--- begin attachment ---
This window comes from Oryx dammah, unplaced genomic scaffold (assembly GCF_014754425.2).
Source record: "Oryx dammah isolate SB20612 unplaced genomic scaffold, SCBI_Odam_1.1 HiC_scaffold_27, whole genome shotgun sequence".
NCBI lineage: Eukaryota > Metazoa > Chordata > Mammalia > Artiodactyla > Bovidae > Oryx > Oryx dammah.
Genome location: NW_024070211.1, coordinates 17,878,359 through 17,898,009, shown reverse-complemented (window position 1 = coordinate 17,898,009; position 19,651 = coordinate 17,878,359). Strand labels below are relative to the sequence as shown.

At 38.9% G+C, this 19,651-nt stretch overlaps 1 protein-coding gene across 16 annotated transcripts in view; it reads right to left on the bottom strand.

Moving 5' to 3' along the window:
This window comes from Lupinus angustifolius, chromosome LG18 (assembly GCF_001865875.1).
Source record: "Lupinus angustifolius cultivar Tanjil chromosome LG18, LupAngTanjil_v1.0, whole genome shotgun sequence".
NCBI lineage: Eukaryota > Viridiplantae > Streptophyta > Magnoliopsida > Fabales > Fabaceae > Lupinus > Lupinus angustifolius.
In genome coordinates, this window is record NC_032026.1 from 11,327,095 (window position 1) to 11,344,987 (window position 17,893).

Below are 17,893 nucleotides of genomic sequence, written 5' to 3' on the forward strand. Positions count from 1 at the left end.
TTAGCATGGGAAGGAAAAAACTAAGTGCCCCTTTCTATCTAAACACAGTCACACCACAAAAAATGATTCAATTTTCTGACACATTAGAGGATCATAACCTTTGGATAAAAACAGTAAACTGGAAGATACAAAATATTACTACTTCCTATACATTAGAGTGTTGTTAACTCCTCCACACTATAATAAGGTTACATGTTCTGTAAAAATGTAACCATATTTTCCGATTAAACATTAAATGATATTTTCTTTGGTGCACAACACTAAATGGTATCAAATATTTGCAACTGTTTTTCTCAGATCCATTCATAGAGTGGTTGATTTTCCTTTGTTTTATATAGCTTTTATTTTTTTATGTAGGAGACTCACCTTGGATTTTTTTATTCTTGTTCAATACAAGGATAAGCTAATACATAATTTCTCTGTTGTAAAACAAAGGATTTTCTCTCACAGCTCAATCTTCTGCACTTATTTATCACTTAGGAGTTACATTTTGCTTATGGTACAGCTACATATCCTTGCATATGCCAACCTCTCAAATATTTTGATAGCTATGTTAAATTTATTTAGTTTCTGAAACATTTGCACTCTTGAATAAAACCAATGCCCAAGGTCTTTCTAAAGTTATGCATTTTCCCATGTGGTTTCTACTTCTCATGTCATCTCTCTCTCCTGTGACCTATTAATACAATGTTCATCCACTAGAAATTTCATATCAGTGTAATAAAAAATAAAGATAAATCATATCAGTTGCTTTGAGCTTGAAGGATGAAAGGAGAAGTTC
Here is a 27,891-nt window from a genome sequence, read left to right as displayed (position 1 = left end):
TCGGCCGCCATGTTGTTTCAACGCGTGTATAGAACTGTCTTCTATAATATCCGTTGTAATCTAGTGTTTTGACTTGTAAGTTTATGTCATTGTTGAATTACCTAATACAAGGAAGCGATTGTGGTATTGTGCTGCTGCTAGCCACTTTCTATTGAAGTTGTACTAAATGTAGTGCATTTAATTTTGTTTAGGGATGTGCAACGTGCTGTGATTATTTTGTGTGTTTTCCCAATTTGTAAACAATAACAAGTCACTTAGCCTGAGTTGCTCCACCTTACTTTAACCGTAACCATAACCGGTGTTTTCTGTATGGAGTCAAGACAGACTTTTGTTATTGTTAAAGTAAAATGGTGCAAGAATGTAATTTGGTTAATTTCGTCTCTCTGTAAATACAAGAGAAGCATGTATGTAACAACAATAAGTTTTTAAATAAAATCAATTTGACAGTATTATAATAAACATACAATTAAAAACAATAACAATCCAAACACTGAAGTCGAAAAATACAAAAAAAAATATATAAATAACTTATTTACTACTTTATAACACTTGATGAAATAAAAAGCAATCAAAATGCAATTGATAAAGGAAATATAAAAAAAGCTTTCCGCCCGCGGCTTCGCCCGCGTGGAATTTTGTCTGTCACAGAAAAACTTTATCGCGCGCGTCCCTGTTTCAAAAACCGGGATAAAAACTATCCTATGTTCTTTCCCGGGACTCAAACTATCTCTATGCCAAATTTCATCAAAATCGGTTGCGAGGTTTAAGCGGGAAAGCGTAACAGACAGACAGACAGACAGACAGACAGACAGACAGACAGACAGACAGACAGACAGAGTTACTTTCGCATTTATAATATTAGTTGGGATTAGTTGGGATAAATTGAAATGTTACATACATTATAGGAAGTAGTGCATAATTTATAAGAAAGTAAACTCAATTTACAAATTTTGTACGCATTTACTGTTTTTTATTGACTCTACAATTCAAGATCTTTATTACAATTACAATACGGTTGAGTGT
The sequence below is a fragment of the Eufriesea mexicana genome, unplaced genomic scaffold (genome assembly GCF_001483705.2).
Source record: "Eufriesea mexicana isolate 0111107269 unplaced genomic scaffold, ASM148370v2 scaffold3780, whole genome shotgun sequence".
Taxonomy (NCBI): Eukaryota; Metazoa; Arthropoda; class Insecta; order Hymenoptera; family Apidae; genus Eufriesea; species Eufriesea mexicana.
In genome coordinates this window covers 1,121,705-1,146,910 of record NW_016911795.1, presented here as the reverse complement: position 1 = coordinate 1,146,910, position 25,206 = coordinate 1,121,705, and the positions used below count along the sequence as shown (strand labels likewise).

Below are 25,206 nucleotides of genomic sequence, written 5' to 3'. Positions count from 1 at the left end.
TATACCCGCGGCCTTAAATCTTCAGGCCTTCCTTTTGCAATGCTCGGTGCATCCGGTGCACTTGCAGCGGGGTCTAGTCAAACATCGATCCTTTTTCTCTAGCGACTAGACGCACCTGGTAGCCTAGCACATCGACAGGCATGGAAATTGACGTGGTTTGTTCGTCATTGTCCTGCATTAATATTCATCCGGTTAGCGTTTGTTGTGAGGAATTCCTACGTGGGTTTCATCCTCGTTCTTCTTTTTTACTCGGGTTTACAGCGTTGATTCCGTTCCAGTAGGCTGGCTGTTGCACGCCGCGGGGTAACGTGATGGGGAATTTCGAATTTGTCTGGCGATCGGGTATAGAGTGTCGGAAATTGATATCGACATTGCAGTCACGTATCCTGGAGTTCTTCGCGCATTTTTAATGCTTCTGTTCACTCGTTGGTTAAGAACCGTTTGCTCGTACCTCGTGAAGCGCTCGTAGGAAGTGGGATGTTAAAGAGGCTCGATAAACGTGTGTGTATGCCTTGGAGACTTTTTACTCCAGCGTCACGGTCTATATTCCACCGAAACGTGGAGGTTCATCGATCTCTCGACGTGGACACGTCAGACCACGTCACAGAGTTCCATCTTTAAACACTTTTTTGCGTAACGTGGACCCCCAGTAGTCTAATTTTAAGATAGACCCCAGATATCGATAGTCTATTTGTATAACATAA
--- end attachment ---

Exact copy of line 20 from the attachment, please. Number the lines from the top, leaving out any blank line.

TATACCCGCGGCCTTAAATCTTCAGGCCTTCCTTTTGCAATGCTCGGTGCATCCGGTGCACTTGCAGCGGGGTCTAGTCAAACATCGATCCTTTTTCTCTAGCGACTAGACGCACCTGGTAGCCTAGCACATCGACAGGCATGGAAATTGACGTGGTTTGTTCGTCATTGTCCTGCATTAATATTCATCCGGTTAGCGTTTGTTGTGAGGAATTCCTACGTGGGTTTCATCCTCGTTCTTCTTTTTTACTCGGGTTTACAGCGTTGATTCCGTTCCAGTAGGCTGGCTGTTGCACGCCGCGGGGTAACGTGATGGGGAATTTCGAATTTGTCTGGCGATCGGGTATAGAGTGTCGGAAATTGATATCGACATTGCAGTCACGTATCCTGGAGTTCTTCGCGCATTTTTAATGCTTCTGTTCACTCGTTGGTTAAGAACCGTTTGCTCGTACCTCGTGAAGCGCTCGTAGGAAGTGGGATGTTAAAGAGGCTCGATAAACGTGTGTGTATGCCTTGGAGACTTTTTACTCCAGCGTCACGGTCTATATTCCACCGAAACGTGGAGGTTCATCGATCTCTCGACGTGGACACGTCAGACCACGTCACAGAGTTCCATCTTTAAACACTTTTTTGCGTAACGTGGACCCCCAGTAGTCTAATTTTAAGATAGACCCCAGATATCGATAGTCTATTTGTATAACATAA